Everyone is making this problem way harder than it actually is. This problem does not require using sqrt(2) or any ballpark "guessing". If you split up the top triangle into a square and two triangles it should be easy to see the square has a side of 3/2 as well as the neighbor triangles. DI simply has length 6-3/2.
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The side of square ABCD is 6. The midpoints of AB and BC are E and F,  [#permalink]

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PolarCatastrophe wrote:
Everyone is making this problem way harder than it actually is. This problem does not require using sqrt(2) or any ballpark "guessing". If you split up the top triangle into a square and two triangles it should be easy to see the square has a side of 3/2 as well as the neighbor triangles. DI simply has length 6-3/2.

Yes, I missed the fact that HGID is a square as well.
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Re: The side of square ABCD is 6. The midpoints of AB and BC are E and F,  [#permalink]

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dav90 wrote:
Engr2012 wrote:
reto wrote:
Attachment:
T7914.png

The side of square ABCD is 6. The midpoints of AB and BC are E and F, respectively. If square HGID intersects EF at G, what is the length of DI?

A. 3
B. 4
C. 4.5
D. 5
E. 5.5

Economist says ballpark, but I would like to knoNw the calculations for this. What is wrong with my approach:

square HGID intersects EF at G. Triangle EBF is a 90-45-45 triangle and therefore the hypothenuse is: 3*sqrt(2). Half of 3*sqrt(2) would be a little more than 2. No lets subtract a little more than 2 from 6, which would equal a little less than 4. It does not make sense, because none of the answers are in this region.

Thanks

You are assuming in your calculations that EG = GF .

Assumption EG = GF looks valid because HGID is square and thus HD must be equal to DI, and hence AH and CI must be equal. so EG = GF must be true.
Please correct me if i am wrong

Yes, you are correct.
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Re: The side of square ABCD is 6. The midpoints of AB and BC are E and F,  [#permalink]

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PolarCatastrophe wrote:
Everyone is making this problem way harder than it actually is. This problem does not require using sqrt(2) or any ballpark "guessing". If you split up the top triangle into a square and two triangles it should be easy to see the square has a side of 3/2 as well as the neighbor triangles. DI simply has length 6-3/2.

Wow, respect. Yes that seems like a useful approach. So expanding triangle EBF into a Square with side length of 6/2. Following this, half of the newly built square will be 3/2. KUDOS for that Intern  Joined: 01 Jul 2015
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Re: The side of square ABCD is 6. The midpoints of AB and BC are E and F,  [#permalink]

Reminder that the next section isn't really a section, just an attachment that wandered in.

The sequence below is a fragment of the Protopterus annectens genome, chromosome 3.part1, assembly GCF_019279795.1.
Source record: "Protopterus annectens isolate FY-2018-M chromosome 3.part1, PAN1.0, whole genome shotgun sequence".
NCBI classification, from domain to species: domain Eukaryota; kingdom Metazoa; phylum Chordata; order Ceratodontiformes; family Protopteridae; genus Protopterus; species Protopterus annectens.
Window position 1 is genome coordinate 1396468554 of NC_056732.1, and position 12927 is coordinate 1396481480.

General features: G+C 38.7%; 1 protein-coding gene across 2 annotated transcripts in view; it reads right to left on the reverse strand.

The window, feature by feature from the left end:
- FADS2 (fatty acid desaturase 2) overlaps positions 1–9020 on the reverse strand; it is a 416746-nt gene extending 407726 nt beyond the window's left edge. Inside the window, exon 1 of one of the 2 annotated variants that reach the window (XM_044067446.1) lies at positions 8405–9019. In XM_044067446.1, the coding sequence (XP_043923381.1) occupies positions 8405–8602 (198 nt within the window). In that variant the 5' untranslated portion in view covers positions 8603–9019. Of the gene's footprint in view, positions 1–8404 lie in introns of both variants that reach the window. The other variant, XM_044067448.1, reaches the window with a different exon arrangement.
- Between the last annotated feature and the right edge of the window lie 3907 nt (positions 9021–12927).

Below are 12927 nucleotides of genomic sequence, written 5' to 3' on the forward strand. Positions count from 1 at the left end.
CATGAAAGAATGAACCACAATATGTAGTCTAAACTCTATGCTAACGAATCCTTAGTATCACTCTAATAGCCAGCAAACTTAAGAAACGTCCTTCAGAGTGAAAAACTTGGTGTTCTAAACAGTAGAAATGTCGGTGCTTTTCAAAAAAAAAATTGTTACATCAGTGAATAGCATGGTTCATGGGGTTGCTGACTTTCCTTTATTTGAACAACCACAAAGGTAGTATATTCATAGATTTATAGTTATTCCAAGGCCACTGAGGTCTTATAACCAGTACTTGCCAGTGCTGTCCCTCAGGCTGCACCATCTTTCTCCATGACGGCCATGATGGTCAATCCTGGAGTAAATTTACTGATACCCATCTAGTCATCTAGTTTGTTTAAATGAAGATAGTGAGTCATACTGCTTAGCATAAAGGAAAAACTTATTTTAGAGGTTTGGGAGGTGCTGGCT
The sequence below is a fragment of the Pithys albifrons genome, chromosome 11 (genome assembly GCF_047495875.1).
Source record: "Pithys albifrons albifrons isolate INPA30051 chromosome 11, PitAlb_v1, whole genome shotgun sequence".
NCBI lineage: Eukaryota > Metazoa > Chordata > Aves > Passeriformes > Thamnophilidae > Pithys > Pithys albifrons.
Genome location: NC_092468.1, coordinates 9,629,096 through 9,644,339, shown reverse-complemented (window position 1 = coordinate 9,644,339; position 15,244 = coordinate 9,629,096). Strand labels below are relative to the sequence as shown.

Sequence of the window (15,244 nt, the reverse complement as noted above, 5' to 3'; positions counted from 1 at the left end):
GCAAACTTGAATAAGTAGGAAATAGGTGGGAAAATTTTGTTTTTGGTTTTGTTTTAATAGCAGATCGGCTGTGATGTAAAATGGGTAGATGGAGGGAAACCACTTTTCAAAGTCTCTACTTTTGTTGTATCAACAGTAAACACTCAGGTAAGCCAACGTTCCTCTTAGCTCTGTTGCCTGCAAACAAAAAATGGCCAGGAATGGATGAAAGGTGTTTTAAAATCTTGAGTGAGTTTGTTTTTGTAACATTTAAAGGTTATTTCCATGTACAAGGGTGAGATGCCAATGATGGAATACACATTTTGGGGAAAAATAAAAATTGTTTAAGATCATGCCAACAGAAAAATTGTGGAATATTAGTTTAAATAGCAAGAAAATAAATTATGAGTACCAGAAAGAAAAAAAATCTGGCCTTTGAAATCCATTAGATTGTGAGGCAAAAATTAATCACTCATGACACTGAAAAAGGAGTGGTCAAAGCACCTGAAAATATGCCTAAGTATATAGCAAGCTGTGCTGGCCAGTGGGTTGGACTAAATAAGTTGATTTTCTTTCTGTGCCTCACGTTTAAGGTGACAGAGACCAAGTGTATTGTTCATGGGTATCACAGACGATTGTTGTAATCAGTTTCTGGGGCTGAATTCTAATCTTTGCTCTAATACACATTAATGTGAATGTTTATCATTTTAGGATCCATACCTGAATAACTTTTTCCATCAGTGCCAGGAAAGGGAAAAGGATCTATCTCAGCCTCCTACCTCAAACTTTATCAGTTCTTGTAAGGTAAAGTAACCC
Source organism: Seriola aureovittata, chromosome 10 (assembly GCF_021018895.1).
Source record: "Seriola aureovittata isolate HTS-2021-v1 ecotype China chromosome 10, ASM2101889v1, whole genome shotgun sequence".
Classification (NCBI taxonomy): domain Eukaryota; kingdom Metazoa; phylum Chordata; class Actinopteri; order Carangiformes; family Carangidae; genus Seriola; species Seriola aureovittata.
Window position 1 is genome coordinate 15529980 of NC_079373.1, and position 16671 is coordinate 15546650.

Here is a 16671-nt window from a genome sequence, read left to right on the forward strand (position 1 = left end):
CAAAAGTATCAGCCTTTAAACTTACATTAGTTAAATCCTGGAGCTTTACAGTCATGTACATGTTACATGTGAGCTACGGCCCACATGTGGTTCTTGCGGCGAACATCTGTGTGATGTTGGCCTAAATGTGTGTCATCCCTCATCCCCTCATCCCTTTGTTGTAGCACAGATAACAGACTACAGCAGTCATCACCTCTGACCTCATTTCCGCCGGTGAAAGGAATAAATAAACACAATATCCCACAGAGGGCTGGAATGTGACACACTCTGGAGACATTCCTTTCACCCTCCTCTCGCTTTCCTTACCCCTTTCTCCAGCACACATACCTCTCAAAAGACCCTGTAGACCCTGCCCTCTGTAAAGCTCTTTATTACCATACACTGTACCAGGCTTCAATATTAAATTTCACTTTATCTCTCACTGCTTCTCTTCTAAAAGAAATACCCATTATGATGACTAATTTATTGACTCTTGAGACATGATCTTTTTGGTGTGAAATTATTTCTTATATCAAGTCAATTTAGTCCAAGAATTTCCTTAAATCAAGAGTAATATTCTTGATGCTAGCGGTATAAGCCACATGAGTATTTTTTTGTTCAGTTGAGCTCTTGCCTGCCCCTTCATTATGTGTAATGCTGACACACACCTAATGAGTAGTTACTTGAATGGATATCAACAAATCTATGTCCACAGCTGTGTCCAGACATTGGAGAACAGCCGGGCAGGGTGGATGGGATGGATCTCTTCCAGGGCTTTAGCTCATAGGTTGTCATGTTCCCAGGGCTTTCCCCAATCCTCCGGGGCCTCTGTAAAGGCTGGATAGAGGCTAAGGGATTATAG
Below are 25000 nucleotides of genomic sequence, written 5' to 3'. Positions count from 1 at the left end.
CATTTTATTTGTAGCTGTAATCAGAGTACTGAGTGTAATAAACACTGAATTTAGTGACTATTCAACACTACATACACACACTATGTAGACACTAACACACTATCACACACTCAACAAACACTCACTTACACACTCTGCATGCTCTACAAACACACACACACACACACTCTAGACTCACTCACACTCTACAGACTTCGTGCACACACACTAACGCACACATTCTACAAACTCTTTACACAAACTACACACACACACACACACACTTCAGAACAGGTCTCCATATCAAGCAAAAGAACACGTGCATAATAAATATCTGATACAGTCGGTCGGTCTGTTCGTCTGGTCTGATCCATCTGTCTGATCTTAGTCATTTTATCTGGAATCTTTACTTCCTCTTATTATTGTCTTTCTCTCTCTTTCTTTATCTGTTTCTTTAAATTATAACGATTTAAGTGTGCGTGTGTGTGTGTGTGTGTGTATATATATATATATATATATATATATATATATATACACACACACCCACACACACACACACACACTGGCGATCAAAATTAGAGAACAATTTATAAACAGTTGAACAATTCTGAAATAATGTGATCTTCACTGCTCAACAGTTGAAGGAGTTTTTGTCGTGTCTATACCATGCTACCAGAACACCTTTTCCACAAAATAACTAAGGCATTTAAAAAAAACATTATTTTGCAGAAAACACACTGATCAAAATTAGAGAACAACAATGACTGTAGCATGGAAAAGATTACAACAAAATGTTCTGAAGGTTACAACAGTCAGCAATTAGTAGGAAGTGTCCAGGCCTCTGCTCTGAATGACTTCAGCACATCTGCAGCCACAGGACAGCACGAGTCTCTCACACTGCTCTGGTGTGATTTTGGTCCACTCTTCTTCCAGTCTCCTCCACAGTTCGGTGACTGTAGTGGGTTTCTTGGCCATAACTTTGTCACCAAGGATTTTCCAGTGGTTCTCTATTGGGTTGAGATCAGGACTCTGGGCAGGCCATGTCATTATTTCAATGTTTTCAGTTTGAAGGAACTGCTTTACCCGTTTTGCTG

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Even though if we make the traiangle to form a small square, where did 3/2 logic came from. Are you assuming "G" as the mid point of "EF".
Pls explain.
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GMAT 1: 660 Q48 V33 GMAT 2: 740 Q50 V40 Re: The side of square ABCD is 6. The midpoints of AB and BC are E and F,  [#permalink]

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Shreeya24 wrote:
Even though if we make the traiangle to form a small square, where did 3/2 logic came from. Are you assuming "G" as the mid point of "EF".
Pls explain.

Hello Shreeya24
We are not assuming: G is the mid point of EF because DHGI is a square and E and F are midpoints of AB and BC
Try to move point G and you will see that if G is not a midpoint of EF then DHGI is not a square.

It is proved here:
the-side-of-square-abcd-is-6-the-midpoints-of-ab-and-bc-are-e-and-f-203250.html#p1558985
But you can see it visually without any proves.
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Re: The side of square ABCD is 6. The midpoints of AB and BC are E and F,  [#permalink]

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Understood
Thanks
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The side of square ABCD is 6. The midpoints of AB and BC are E and F,  [#permalink]

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Here's a faster explanation with almost no calculation involved, or what I thought:

GI splits EB in halves because of nature of the square which is symmetrical , therefor HG = 6 - 1/2 EB = 4.5.

Also, G must be the mid point of EF because if it's not, then you cannot fold the 2 squares into a bigger triangle with the biggest side being the diagonal. The side of square ABCD is 6. The midpoints of AB and BC are E and F,   [#permalink] 21 May 2017, 13:51

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# The side of square ABCD is 6. The midpoints of AB and BC are E and F,